Take a second to think about the last time something inconvenient happened to you. How did it make you feel? What other thoughts and emotions did this event stir up? More importantly, how might it have impacted your mood and perceptions the rest of the day?
The way you perceive your life is a major factor to your overall mood and wellbeing. Unfortunately, humans tend to process negative events much more vividly and efficiently than positive events.. The human brain has what’s considered a negativity bias of memory. This means you scan for and preferentially remember negative experiences more easily than positive ones. Difficult experiences, such as work stress, relationship strain, or even global pandemics, are threats to your wellbeing. Although it is important to learn from these threats in order to better prepare us for future events, the brain often over emphasizes these when storing memories, and puts less effort into storing positive and pleasant memories.
Think about it. For much of your day, you may actually feel content, focused, or even pleasant. Our nervous system is always working to keep us regulated, and our bodies are programmed to maintain homeostasis. Despite this, you are much more likely to remember the 10 minutes in which you were agitated with your partner, rather than the flowers that just began to bloom on your street as the spring weather arises.
This happens with implicit memories as well. Implicit memories are the unconscious memories that shape the way you move through the present- your perception of events, your model for relationships, and your general attitude about the world. The negativity bias tends to store memories that may be labeled as negative more readily than pleasant memories. Because of this, you may remember the last time we didn’t get the promotion you wanted, rather than remember the positive review you had at your last review. This gears you to be more cautious in your choices in the present, and may bring up fear, insecurity, and doubt in situations where it isn’t necessary.
Although there are benefits of negative emotions, if you don’t make room and purposefully internalize positive emotions, you may gear yourself up for a life of depression and defeat. In fact, “Even a single episode of depression can reshape circuits of the brain to make future episodes more likely,” (Maletic et al. 2007).
Many people assume the solution to this negativity bias would be suppressing and minimizing negative emotions. This actually causes more harm than good, as negative emotions are a critical part of healthy emotion expression, and suppressing emotions is equivalent to denying reality. Instead, Rick Hanson suggests “Internalizing the Positive” in his book Buddha’s Brain. Here are the simple steps he suggests for this powerful practice:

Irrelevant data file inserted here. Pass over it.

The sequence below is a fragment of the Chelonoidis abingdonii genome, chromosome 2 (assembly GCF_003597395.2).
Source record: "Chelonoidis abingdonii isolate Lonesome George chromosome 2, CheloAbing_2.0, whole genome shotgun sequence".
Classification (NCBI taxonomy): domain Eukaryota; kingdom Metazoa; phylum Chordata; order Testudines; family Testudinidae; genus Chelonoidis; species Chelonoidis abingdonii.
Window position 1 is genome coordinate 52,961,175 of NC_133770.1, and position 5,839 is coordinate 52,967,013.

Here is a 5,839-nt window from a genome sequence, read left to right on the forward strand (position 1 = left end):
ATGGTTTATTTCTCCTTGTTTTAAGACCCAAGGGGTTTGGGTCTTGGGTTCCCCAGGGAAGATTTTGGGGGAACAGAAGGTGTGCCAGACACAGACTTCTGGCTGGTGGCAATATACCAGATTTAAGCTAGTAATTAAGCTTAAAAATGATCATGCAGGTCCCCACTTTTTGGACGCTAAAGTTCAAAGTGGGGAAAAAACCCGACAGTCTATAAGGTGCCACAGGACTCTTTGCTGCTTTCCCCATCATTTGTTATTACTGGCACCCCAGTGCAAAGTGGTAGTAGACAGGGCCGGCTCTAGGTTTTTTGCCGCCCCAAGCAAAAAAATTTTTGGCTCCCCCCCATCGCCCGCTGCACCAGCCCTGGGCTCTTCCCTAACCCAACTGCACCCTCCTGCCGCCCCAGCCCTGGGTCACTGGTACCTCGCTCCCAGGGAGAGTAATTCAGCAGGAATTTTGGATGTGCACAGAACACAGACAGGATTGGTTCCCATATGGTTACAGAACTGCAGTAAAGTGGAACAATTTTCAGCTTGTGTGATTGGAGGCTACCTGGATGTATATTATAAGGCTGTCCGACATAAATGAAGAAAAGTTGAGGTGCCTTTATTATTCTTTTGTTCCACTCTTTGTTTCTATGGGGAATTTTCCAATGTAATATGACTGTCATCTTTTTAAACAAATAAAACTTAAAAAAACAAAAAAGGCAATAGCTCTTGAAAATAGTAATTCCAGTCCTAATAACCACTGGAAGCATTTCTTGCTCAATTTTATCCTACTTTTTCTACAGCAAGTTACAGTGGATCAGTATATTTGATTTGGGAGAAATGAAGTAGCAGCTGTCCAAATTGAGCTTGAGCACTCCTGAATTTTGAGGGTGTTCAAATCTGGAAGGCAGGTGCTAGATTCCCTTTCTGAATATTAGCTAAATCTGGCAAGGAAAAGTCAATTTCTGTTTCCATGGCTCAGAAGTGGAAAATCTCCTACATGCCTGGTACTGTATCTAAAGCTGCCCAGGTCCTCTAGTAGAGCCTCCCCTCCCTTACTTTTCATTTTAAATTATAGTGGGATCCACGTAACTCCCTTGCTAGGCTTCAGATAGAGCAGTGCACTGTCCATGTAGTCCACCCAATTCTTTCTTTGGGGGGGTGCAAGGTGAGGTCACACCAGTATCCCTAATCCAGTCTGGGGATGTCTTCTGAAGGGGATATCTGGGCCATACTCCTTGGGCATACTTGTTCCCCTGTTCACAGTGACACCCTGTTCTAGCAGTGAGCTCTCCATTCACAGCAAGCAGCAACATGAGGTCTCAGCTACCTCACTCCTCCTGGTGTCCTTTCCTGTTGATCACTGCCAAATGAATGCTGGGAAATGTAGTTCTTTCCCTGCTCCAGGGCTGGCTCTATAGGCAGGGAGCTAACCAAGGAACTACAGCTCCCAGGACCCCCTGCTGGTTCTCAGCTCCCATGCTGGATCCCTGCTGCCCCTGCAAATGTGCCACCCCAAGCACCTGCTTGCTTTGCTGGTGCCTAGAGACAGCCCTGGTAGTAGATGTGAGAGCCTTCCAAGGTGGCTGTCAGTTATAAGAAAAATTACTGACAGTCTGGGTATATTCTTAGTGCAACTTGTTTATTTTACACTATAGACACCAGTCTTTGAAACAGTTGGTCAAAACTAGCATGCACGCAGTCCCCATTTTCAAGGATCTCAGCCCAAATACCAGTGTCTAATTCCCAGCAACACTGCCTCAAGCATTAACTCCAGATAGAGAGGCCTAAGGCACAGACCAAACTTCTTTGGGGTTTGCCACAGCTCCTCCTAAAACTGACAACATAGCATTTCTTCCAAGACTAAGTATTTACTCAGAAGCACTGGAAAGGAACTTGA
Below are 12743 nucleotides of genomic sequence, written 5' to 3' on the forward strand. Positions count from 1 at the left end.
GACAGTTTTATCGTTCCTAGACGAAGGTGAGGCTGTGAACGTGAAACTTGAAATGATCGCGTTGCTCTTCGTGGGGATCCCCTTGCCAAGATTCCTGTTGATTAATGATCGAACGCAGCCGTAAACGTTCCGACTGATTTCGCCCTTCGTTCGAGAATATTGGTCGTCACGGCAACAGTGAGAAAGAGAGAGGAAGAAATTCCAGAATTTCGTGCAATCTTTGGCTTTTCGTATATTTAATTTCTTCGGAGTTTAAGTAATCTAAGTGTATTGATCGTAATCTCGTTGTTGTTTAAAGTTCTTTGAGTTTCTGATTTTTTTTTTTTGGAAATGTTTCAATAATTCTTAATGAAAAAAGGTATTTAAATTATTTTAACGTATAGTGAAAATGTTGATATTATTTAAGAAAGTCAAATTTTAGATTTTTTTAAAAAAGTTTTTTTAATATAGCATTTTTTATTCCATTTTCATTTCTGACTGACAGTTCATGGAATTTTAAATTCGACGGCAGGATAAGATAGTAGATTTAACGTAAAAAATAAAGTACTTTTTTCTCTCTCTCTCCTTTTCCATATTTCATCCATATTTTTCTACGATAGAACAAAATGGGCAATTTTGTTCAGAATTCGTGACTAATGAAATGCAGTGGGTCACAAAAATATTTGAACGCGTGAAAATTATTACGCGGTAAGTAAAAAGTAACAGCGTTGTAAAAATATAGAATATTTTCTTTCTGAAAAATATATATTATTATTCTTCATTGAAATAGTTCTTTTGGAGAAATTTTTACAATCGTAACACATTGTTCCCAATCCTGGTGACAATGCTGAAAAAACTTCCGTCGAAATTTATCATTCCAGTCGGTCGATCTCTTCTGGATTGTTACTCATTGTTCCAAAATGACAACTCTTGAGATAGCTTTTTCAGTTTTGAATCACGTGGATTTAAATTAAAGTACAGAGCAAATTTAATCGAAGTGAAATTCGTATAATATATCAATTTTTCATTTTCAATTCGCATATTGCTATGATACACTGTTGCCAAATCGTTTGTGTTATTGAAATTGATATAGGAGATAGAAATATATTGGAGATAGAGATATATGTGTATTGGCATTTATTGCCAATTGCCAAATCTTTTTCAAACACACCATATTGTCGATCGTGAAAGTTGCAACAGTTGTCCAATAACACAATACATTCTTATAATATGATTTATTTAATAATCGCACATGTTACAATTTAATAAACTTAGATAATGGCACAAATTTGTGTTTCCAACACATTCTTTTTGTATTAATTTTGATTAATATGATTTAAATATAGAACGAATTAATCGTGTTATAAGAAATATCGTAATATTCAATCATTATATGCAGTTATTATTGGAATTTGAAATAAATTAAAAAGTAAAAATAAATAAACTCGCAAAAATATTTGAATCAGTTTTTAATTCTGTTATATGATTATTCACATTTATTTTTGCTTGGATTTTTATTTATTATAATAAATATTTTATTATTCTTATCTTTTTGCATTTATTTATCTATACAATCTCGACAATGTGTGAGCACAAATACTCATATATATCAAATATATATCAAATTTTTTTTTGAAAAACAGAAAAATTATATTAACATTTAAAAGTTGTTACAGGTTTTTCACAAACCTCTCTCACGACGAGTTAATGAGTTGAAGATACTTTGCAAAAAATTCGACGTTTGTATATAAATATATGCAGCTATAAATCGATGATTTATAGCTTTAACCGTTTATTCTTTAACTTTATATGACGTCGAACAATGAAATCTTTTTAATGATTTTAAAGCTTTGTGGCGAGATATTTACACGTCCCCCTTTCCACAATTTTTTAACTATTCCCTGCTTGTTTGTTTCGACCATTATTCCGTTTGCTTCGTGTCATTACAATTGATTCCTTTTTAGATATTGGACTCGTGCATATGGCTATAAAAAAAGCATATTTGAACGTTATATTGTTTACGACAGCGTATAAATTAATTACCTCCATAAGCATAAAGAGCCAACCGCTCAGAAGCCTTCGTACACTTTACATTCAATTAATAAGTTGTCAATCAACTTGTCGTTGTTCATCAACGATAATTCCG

Turn positive facts into positive experiences.
Great things happen to you every day. You wake up and have blessings all around you. If you take time to notice, it is likely that you have positive experiences with people, places, and nature every hour of every day. Look at an event that you may usually assume to be neutral, such as the barista getting your order right and wishing you a good day. Rather than assuming that this is the expected, allow yourself to bring mindful awareness to this as a positive event, happening to you.
Savor the positive experience.
This is your chance to really notice what positive experiences feel like. Make an effort to focus your mind on the event for several seconds or even a minute. For example, take time to really sense how it feels to be hugged by a loved one. Notice what you sense in your body. When you’re eating your favorite meal, take a moment to identify the tastes and smells that you enjoy so much. Maybe it even brings up joyful memories you have associated with the food. The longer you focus on pleasant experiences, the stronger your neuro-pathways will become, and the clearer the positive experience will be traced into your memory. This will increase the likelihood your brain will register similar events as positive in the future. Increasing the positive experiences will begin to tip the scales of our implicit memory, from negative to positive.
Imagine and feel the experience entering deeply into your mind and body.
When you increase your awareness of how pleasant emotions feel in the body, you can begin to expand the experience even further. When you are physically close to someone you love, your body releases Oxytocin, the “bonding hormone”. Next time you embrace a loved one, Picture the warmth you feel seeping into your body, like the sun’s warmth on your skin. You may practice mentally pairing positive emotions with your breath. For example, feel yourself breathe in joyfulness as your chest expands, and allow yourself to really feel filled up with joy. On your exhale, invite in peace and surrender. This is a place for you to explore your own mind-body connection, and get creative with how you can expand positive emotions in your own body.
The practice of internalizing positive emotions is difficult for many. It is important to note, focusing on the positive doesn’t mean that negative emotions are not painful or detrimental. It takes strength to get through difficult emotions. It also takes strength to focus your attention towards something that may increase healing, and make room for a different experience. If you have trouble with these suggested steps and want to increase your positive mindset, try talking with a professional therapist for support.
Hanson, R., & Mendius, R. (2009). Buddha’s Brain. The Practical Neuroscience of Happiness, Love, and Wisdom. New Harbinger Publications.